For World Press Freedom Day, NAA, WAN-IFRA and RSF Appeal to the UN

They're asking the UN to create a press protector position.

It’s World Press Freedom Day, and this year’s marking of the annual event feels bleak, considering the declining state of press freedom over this past year as well as the preceding years.

The day is meant to both celebrate free press (where it exists), measure the state of press freedom, advocate for more of it and honor journalists killed in the line of journalistic duty. The day was made UN-General-Assembly official in 1993, based off of a UNESCO call, which itself was inspired by the 1991 Windhoek Declaration, which came out of a meeting of African journalists.

Since it was a UN created day, the General Assembly is the audience for Newspaper Association of America president and CEO David Chavern‘s statement, the result of a partnership between the NAA, the World Association of World Newspapers and Newspaper Publishers (WAN-IFRA) and Reporters Without Borders. Chavern calls for the creation of a position within the United Nations devoted to preserving the safety of journalists.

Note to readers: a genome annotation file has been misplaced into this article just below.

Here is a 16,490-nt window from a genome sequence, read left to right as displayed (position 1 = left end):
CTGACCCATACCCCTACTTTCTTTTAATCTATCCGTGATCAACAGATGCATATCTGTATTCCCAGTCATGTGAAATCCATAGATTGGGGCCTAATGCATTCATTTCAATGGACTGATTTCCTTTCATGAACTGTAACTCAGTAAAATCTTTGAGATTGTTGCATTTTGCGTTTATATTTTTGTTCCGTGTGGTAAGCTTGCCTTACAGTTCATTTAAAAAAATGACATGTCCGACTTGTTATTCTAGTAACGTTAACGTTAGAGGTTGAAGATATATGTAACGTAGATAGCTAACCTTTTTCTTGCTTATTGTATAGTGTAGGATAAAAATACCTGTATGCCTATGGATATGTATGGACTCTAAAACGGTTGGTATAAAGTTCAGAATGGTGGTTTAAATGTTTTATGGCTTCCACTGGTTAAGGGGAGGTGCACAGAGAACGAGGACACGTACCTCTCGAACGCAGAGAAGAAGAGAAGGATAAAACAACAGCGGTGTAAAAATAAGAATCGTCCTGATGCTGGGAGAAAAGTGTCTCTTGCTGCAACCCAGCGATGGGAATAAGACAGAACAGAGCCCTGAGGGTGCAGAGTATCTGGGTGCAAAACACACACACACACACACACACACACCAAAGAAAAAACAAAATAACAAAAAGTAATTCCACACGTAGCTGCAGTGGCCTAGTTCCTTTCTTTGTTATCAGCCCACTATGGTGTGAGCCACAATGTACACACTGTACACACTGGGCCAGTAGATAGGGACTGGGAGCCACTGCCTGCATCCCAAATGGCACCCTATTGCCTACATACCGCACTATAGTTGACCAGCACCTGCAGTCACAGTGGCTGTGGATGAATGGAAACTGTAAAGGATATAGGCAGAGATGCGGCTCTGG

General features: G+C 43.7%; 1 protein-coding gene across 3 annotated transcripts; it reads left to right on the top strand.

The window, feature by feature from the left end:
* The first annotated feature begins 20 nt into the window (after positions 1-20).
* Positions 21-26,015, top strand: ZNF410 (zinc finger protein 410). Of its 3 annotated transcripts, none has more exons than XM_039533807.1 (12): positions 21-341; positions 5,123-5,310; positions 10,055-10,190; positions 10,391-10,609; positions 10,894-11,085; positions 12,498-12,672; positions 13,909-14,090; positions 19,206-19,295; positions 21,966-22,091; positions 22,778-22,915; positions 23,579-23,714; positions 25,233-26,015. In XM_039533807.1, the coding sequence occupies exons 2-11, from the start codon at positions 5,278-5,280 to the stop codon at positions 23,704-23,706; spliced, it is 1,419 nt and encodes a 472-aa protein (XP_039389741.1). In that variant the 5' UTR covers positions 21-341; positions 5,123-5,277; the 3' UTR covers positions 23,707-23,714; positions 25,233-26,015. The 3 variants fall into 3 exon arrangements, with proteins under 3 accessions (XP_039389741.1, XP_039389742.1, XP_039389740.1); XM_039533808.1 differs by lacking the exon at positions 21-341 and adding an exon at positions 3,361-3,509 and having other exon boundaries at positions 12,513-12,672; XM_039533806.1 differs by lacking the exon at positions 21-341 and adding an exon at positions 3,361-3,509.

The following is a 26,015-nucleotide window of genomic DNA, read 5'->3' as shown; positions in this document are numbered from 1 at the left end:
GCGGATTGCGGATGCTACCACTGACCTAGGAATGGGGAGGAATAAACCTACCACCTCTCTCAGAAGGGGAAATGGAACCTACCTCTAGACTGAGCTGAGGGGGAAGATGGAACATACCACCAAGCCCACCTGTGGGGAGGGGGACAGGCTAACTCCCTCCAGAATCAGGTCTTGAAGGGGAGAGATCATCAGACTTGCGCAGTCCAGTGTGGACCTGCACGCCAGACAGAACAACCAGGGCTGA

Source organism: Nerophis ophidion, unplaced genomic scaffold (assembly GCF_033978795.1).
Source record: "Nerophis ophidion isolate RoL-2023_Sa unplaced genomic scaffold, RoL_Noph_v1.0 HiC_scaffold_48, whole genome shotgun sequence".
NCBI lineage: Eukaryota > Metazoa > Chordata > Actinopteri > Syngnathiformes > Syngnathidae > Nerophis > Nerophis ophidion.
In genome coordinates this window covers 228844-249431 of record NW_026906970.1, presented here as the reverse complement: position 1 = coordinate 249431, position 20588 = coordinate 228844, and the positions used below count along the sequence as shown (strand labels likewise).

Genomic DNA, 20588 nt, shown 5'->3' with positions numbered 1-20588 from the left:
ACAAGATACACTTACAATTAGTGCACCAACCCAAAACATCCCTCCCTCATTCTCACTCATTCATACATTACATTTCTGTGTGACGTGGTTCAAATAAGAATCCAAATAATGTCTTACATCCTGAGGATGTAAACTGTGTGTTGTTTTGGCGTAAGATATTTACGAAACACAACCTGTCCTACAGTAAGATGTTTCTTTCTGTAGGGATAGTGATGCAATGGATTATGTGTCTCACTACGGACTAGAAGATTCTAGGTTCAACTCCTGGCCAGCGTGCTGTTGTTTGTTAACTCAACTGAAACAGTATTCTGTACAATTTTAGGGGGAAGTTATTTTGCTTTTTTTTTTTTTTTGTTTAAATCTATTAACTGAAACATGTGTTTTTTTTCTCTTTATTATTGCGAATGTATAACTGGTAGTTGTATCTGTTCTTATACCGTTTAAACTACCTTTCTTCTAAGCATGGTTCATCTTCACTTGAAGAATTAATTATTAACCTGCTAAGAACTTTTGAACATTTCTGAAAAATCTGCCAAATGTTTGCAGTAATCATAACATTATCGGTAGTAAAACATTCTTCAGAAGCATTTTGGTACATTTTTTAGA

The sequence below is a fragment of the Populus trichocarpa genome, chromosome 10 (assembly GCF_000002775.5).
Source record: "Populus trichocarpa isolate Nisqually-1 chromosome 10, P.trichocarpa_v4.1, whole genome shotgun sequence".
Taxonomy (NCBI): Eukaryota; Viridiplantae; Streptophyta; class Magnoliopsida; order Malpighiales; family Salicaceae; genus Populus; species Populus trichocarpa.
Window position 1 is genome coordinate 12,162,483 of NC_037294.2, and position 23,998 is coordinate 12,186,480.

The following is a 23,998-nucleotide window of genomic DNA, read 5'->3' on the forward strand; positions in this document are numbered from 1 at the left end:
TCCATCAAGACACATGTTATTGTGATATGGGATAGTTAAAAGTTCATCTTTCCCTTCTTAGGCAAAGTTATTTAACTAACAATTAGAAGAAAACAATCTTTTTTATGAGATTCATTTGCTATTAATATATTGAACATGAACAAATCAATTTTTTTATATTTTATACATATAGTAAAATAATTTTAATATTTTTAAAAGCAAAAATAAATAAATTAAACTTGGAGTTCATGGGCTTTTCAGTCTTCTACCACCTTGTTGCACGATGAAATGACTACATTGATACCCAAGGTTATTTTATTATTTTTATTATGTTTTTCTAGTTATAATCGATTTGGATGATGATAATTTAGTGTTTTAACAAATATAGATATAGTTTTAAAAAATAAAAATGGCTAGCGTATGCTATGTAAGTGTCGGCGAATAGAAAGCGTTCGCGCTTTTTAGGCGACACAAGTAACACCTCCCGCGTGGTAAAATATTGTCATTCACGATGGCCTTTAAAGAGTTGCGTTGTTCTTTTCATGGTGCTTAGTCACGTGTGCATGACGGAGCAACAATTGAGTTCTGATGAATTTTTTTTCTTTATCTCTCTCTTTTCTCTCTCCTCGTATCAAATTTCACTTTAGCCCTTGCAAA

“Since 1992, 1,189 journalists have been killed. This is an unacceptable toll for unearthing and disseminating the truth,” he writes. “We urge the United Nations General Assembly to adopt a resolution recommending the Secretary General to appoint a Special Representative for the safety of journalists. We hope our members will join us in this endeavor to protect our journalists internationally, so they might work without fear.”

To prevent the creation of a mere figurehead, Reporters Without Borders, on its site, is requesting that the person in the position be given “political weight, capacity for rapid action and legitimacy to coordinate UN efforts for the safety of journalists.”

There is also a website, protectourjournalists.org, devoted to the campaign.